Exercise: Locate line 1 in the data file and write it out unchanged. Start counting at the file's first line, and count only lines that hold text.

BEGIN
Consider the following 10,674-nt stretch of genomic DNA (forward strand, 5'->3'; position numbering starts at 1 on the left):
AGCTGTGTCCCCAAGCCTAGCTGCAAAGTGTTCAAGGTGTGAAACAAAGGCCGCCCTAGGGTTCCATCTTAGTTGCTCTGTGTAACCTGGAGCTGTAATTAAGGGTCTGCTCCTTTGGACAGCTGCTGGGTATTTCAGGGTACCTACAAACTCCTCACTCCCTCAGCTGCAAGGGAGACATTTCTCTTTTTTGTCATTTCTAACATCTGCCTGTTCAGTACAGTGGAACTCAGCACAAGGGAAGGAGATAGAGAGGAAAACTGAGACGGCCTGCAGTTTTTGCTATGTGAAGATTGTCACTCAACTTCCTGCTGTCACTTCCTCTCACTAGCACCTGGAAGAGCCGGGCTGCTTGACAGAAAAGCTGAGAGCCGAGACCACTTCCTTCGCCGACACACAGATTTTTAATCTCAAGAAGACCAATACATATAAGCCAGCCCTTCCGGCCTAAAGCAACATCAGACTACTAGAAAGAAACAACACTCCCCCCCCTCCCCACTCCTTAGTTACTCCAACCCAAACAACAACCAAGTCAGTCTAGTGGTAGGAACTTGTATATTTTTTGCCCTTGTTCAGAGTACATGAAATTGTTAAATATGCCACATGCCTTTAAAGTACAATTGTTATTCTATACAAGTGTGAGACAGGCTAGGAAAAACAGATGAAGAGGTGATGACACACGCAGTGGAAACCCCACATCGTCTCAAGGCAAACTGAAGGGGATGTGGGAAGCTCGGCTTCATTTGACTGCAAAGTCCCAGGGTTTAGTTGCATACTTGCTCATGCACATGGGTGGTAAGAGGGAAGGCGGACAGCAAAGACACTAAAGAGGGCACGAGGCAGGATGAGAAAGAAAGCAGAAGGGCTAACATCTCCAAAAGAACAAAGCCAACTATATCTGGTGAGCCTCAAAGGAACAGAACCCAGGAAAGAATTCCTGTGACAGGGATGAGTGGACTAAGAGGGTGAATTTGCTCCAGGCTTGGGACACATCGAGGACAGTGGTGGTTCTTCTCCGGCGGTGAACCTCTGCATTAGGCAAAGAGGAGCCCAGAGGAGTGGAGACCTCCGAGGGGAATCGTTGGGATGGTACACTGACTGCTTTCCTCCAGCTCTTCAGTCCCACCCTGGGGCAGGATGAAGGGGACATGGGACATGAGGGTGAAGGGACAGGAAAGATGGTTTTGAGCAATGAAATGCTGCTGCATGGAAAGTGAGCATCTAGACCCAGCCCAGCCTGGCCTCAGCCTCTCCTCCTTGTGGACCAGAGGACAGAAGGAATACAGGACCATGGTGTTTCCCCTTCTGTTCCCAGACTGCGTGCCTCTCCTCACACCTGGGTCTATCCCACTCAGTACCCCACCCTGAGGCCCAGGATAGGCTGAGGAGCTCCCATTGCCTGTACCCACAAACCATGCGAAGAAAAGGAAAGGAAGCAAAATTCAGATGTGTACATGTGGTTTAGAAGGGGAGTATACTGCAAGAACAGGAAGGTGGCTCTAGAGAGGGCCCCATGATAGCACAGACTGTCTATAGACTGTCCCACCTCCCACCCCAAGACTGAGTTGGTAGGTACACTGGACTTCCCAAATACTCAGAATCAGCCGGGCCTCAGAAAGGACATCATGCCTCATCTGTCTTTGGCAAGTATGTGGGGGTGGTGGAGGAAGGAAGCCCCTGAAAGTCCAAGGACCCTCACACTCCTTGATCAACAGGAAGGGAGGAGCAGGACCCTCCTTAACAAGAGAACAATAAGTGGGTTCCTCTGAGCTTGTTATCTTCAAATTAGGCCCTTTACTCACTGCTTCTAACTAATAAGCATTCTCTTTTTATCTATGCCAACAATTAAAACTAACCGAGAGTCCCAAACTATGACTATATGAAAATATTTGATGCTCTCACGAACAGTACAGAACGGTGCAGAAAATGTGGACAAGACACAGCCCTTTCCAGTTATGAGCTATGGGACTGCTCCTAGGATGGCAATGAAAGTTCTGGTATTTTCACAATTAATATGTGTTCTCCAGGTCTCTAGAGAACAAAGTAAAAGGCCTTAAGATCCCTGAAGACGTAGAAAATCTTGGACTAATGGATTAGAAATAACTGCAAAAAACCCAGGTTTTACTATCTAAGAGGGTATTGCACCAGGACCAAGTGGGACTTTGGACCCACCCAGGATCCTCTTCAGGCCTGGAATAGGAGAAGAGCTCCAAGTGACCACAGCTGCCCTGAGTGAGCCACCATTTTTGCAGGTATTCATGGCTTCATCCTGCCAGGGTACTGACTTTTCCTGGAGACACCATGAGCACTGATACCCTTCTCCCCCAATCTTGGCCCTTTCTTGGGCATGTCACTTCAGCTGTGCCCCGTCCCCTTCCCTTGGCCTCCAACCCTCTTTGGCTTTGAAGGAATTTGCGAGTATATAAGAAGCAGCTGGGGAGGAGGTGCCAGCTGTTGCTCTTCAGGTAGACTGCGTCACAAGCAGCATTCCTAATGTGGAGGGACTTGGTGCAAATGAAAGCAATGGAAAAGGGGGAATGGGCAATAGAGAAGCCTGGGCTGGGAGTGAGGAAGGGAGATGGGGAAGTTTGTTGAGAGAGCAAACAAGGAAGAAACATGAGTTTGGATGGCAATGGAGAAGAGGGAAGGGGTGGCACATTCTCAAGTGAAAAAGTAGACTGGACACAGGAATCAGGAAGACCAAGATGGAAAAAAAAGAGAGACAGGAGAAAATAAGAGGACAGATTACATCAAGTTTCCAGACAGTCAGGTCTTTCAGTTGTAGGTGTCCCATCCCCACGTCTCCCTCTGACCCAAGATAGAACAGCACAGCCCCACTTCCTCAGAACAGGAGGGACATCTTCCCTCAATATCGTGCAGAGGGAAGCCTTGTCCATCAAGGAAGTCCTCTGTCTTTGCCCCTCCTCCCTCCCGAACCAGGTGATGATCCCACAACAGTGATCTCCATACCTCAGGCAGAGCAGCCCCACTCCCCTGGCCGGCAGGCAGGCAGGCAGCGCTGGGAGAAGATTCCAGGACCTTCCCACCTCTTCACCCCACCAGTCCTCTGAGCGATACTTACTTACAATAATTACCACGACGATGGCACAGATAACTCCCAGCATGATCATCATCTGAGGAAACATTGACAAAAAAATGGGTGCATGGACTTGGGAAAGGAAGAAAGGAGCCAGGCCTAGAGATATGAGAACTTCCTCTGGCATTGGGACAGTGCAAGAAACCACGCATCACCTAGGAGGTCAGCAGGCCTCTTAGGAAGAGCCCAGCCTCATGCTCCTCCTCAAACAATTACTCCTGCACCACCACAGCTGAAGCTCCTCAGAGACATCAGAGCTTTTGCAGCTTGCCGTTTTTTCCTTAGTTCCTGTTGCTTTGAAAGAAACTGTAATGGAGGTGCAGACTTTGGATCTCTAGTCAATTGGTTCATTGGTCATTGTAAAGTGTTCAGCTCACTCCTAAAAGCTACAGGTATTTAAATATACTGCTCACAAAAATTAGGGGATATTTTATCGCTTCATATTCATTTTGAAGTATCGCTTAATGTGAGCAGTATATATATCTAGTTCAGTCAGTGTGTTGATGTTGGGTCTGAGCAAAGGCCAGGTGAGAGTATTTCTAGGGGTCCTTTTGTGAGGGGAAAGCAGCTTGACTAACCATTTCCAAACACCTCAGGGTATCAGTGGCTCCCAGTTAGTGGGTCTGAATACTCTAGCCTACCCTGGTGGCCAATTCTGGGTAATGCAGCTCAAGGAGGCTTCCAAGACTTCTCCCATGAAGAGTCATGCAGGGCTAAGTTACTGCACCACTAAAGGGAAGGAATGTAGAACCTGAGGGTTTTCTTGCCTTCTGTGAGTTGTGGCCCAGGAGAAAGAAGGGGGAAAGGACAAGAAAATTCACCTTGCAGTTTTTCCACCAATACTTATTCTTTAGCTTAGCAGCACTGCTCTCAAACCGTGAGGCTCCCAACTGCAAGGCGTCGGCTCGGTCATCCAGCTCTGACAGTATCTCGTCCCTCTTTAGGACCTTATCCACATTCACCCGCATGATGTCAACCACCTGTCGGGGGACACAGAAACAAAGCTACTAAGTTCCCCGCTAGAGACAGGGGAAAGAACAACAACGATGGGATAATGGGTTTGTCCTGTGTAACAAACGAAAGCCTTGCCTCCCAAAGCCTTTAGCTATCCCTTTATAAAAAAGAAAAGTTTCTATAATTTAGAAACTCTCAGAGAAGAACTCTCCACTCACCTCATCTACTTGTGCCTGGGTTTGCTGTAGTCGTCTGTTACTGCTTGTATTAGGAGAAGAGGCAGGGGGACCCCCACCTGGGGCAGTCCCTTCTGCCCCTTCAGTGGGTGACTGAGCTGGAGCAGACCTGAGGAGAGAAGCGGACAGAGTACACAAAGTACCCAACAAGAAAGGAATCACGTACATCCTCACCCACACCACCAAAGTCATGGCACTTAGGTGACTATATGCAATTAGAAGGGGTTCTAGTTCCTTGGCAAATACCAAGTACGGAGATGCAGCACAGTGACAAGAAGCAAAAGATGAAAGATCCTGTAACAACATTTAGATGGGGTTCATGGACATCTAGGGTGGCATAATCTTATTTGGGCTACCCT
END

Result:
Consider the following 10,674-nt stretch of genomic DNA (forward strand, 5'->3'; position numbering starts at 1 on the left):